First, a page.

Abeer is sitting in the basement office of a women’s refuge in Beirut. The 30-year-old has multiple ear piercings and perfectly plucked eyebrows, and she chain smokes as she talks.
The guilt trips started as soon as they left Syria, Abeer says. She married Moufak in her hometown of Homs, in Syria, around the time the civil war broke out in 2011. (Both their names have been changed to protect their privacy.) They met through mutual friends; he was a couple of years older than her, working as a laborer.
Abeer had a troubled relationship with her family and was keen to start again. “My stepmother had been abusive, and married me off at 14,” she says. “That was a violent marriage that ended quickly. I could not return to my family. So I was excited to marry Moufak and begin my life.”
As the war intensified, the young couple fled to neighboring Lebanon. Money was tight, and Moufak soon began blaming her for their troubles. “He said it was my fault that we were poor, because he spent his savings on marrying me, so now I should work to help him,” says Abeer. As refugees, it was difficult to find well-paid work, and life in Beirut was expensive.
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One night, Abeer was asleep in their bedroom as Moufak sat downstairs with friends. She heard the door open and assumed it was Moufak; it was one of his friends. The man locked the door, and told Abeer that he had paid Moufak and she had to comply. He raped her. She was three months pregnant.
This was the beginning of her nightmare. First, Moufak pimped Abeer out to his friends, telling her that he would take custody of their young daughter if she left. Later, he forced her to sell herself on the streets. He beat her if she resisted. She and other Syrian women—many of whom, according to Abeer, were also being coerced by their partners or other relatives into sex work—congregated on a busy patch of road in central Beirut, waiting for men to drive past.
“I didn’t know this was his plan,” Abeer says now. “I had married him with the aim of finding a better life.”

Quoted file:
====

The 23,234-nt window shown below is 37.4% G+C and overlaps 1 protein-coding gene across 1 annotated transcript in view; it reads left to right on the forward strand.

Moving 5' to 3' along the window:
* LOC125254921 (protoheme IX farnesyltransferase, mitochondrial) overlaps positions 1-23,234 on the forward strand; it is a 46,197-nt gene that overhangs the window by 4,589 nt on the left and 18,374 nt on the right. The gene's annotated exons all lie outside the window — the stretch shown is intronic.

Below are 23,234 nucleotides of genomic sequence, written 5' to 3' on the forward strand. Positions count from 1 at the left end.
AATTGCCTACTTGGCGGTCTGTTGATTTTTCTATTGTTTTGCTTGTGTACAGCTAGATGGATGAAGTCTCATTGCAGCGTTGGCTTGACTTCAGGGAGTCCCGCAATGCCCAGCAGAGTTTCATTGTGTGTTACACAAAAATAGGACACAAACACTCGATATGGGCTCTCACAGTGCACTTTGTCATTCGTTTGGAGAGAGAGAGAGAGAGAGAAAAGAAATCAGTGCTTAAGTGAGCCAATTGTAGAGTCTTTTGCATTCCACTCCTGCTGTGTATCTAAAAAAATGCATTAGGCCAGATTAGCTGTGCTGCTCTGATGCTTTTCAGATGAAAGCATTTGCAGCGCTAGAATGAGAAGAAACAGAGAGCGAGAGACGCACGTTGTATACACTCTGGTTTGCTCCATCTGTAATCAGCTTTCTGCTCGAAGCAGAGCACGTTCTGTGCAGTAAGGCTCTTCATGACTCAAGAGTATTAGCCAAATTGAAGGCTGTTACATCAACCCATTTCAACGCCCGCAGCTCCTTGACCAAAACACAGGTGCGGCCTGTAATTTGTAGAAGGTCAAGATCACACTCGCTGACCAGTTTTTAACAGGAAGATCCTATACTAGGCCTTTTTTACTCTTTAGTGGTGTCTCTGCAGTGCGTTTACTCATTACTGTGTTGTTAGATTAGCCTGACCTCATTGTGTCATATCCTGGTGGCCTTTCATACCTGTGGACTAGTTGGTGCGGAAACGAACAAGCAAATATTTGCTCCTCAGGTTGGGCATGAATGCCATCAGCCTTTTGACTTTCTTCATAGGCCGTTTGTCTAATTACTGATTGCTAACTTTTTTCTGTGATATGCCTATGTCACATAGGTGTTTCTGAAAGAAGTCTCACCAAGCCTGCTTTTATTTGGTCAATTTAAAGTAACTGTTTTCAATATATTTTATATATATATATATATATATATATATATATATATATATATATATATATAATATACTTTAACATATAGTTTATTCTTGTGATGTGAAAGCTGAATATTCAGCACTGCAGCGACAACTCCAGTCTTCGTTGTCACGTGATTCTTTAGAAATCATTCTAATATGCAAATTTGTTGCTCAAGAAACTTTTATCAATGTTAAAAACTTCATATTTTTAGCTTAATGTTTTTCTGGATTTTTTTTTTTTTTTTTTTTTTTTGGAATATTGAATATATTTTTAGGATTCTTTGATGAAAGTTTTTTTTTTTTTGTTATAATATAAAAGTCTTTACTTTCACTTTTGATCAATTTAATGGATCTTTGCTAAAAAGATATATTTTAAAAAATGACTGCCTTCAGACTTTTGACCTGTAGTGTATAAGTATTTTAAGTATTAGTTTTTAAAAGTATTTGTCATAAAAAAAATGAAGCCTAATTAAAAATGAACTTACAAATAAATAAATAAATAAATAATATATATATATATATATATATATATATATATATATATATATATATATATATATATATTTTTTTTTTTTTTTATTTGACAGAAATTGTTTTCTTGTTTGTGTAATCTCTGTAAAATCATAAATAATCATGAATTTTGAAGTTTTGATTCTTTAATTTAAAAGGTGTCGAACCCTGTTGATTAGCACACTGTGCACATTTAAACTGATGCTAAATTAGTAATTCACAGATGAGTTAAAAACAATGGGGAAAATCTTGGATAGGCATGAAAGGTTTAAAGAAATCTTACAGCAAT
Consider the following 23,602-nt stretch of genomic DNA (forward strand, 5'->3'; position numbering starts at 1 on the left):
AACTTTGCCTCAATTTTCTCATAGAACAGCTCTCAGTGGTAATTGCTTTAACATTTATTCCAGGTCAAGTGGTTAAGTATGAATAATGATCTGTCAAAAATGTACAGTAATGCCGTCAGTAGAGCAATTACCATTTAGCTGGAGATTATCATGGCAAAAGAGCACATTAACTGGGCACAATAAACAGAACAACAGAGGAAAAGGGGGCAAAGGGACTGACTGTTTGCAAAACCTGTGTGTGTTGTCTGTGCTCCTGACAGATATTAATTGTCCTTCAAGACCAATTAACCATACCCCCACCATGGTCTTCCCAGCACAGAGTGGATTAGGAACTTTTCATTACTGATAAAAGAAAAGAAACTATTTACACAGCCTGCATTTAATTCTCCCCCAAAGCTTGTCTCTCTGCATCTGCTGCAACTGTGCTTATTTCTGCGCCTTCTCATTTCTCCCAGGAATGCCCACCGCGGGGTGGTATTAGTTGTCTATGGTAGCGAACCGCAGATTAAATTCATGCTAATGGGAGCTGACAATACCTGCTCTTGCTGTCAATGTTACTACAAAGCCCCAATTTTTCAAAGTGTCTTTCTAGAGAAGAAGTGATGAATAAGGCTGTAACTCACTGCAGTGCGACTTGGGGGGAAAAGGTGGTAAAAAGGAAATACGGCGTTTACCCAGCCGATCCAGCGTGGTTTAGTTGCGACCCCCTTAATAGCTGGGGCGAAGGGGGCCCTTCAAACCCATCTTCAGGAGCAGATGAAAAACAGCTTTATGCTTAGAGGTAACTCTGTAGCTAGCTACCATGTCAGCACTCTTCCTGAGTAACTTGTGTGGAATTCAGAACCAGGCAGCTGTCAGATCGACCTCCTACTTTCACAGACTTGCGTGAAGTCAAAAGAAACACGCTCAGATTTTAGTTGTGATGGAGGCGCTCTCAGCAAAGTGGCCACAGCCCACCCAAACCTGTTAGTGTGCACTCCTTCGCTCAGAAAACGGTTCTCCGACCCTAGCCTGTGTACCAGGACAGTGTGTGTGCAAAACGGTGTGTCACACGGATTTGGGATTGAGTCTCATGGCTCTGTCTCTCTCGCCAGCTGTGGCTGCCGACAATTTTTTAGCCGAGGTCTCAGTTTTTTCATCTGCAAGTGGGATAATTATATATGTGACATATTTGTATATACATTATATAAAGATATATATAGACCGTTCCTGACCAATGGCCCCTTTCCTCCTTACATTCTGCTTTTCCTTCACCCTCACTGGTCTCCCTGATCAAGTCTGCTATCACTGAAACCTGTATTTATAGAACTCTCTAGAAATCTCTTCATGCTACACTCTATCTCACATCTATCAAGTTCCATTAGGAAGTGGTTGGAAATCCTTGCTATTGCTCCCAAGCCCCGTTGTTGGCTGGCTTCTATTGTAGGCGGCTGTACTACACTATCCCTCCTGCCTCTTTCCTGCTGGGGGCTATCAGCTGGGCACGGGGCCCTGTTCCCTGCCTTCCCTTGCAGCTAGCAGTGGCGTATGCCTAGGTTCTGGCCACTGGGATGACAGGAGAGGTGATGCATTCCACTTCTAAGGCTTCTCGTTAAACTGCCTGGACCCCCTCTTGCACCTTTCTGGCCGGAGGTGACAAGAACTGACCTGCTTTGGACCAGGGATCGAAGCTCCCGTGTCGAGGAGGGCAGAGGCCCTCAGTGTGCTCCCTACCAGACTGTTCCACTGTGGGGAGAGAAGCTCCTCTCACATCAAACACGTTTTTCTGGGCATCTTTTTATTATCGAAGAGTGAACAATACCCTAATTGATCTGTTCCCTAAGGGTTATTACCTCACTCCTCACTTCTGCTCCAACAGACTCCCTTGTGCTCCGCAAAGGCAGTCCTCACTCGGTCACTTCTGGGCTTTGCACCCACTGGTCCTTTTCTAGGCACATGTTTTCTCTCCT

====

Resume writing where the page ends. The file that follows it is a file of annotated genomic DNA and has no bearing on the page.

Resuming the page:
Although Moufak took Abeer’s earnings, she was quietly plotting her escape. She put a small amount of money aside, and attended hair and beauty classes, hoping that this would provide her with a legitimate means of making a living. She began to walk around Beirut, orientating herself in this still unfamiliar city. At home, she hid her daughter’s birth certificate and passport so that her husband would not be able to seize them.
Abeer’s situation was horrific, but sadly not unusual. NGOs warn that Syrian refugee women in Lebanon and elsewhere in the region are incredibly vulnerable to sexual exploitation, given the toxic mix of poverty, lack of legal residency, and patriarchy. They face harassment and coercion from landlords, employers, and, as in Abeer’s case, sometimes their own families. Exact figures are difficult to come by given that many cases are unreported, but experts suggest the problem is widespread.
Over 75 percent of the one million Syrian refugees registered by the UN in Lebanon are women and children. (There are many more unregistered refugees, whose demography broadly fits the same pattern). Overall, one in four people in the country is a Syrian refugee; jobs are extremely limited. To ease tensions with the local population, the Lebanese government has restricted Syrian access to residence permits. This heightens the risk of exploitation as women are afraid to report abuse to the authorities.
“Refugee women are particularly vulnerable,” says Maeva Breau, the programme coordinator at Kafa, an NGO that runs several women’s shelters in Lebanon. “They fear social exclusion if it becomes known that they are being sexually exploited, and they fear the law because prostitution is illegal and their immigration status is uncertain.”